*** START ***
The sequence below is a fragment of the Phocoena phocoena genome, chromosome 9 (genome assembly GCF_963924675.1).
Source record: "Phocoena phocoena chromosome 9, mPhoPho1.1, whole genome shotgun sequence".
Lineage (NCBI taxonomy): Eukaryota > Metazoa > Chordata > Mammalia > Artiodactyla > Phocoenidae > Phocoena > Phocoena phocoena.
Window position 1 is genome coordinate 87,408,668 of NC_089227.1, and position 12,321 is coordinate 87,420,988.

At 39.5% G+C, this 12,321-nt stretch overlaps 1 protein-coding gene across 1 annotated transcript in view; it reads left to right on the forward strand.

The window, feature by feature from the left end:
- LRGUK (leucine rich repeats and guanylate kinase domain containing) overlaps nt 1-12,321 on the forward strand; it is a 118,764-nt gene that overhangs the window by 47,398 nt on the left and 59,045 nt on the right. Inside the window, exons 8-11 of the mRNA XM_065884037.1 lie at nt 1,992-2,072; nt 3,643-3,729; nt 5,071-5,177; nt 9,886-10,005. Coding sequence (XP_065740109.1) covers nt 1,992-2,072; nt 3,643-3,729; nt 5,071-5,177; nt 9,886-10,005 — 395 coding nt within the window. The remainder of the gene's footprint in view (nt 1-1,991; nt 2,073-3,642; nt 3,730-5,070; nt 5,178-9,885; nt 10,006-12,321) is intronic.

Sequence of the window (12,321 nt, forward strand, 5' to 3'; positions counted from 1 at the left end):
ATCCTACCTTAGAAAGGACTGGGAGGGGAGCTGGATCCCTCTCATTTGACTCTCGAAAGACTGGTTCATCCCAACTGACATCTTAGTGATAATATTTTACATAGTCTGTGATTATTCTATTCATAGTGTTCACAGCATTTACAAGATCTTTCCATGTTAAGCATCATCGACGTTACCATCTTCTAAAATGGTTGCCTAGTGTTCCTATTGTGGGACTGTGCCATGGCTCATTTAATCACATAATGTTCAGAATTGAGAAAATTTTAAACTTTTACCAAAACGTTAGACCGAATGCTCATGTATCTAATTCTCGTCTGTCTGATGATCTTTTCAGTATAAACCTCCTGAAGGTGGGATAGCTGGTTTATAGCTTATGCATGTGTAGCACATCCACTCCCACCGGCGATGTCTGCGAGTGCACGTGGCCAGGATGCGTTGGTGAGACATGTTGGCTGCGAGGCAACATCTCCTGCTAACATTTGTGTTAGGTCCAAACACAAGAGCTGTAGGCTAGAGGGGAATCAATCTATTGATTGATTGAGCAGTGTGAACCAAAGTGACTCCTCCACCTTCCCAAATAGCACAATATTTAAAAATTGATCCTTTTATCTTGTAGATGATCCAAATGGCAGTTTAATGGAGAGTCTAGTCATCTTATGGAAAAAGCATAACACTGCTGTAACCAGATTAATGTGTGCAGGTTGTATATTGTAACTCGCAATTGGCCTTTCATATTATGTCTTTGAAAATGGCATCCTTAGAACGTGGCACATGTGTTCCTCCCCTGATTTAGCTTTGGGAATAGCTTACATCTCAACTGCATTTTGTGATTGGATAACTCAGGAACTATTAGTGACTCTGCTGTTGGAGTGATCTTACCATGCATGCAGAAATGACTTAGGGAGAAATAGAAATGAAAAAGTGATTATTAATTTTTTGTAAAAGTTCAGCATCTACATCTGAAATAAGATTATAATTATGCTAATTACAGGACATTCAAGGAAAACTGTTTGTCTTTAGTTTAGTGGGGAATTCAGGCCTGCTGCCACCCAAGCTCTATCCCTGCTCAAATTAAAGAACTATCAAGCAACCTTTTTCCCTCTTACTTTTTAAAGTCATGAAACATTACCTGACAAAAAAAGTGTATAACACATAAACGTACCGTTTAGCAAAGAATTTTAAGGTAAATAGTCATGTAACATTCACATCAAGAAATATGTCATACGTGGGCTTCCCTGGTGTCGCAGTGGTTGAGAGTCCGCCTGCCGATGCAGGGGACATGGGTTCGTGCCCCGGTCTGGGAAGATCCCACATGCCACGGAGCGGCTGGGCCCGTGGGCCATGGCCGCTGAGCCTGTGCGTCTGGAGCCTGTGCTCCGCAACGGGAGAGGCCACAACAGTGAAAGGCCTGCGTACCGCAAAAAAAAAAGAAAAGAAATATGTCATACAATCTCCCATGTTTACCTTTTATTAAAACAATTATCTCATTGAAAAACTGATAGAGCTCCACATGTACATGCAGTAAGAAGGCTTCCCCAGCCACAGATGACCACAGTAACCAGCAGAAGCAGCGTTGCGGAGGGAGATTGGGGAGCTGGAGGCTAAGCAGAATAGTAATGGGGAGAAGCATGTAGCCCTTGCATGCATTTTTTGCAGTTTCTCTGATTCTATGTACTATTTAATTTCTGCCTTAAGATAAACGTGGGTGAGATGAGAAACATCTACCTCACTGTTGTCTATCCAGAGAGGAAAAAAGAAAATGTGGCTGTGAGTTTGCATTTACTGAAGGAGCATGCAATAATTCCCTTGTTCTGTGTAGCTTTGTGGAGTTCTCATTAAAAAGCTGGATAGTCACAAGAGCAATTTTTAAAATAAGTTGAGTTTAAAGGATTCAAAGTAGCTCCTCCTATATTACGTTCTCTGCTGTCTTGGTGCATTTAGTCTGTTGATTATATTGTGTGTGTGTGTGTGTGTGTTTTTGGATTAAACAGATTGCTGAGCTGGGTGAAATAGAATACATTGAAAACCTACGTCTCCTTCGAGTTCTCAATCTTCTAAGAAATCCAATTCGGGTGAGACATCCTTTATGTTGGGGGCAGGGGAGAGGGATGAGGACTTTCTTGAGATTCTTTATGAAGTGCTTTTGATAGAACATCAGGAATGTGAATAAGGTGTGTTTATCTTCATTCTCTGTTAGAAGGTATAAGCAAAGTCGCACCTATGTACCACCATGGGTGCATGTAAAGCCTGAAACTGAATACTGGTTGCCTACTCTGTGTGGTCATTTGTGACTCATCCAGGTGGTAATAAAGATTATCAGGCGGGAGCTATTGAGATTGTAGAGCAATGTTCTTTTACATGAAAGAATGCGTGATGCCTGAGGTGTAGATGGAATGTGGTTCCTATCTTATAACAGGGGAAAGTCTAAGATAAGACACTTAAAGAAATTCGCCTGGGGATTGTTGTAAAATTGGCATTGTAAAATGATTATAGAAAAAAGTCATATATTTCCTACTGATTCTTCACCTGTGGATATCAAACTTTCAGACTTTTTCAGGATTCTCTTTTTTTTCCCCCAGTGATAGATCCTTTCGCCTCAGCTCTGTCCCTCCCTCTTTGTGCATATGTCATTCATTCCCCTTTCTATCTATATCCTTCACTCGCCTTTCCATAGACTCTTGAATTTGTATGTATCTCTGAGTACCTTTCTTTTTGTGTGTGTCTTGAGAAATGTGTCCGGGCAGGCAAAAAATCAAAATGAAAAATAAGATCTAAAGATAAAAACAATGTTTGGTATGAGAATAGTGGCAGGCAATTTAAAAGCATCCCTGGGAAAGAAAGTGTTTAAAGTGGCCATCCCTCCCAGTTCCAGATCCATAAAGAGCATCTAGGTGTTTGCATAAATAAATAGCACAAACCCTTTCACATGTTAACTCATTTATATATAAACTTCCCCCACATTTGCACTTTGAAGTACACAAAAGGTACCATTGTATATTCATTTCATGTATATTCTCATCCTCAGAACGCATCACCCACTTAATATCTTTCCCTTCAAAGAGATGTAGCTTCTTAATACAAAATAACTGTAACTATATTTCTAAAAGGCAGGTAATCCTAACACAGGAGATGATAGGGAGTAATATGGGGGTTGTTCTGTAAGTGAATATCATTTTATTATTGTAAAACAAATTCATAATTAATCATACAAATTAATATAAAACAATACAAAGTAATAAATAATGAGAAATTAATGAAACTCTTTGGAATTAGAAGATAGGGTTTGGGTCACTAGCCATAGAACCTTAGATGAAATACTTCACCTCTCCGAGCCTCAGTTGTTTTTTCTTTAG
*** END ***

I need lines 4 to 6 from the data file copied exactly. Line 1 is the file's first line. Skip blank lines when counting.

Window position 1 is genome coordinate 87,408,668 of NC_089227.1, and position 12,321 is coordinate 87,420,988.

At 39.5% G+C, this 12,321-nt stretch overlaps 1 protein-coding gene across 1 annotated transcript in view; it reads left to right on the forward strand.

The window, feature by feature from the left end: